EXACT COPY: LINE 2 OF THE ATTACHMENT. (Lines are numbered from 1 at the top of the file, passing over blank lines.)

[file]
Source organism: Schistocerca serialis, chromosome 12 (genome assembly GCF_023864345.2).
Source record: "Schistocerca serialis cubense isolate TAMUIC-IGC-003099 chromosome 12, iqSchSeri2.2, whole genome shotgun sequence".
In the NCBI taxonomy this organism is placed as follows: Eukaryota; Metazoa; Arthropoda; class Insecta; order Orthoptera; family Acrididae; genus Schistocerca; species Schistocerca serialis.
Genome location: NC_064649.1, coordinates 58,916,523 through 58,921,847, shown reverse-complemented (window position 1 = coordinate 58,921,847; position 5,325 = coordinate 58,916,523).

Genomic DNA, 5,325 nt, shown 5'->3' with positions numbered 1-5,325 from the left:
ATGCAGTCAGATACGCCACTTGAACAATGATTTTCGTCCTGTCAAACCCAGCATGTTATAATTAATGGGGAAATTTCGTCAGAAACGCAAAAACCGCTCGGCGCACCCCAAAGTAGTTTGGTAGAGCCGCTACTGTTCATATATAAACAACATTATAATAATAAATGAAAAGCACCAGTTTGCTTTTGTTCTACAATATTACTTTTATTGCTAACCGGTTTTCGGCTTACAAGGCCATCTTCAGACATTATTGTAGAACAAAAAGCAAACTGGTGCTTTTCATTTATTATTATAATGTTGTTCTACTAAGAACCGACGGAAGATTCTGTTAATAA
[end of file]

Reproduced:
Source record: "Schistocerca serialis cubense isolate TAMUIC-IGC-003099 chromosome 12, iqSchSeri2.2, whole genome shotgun sequence".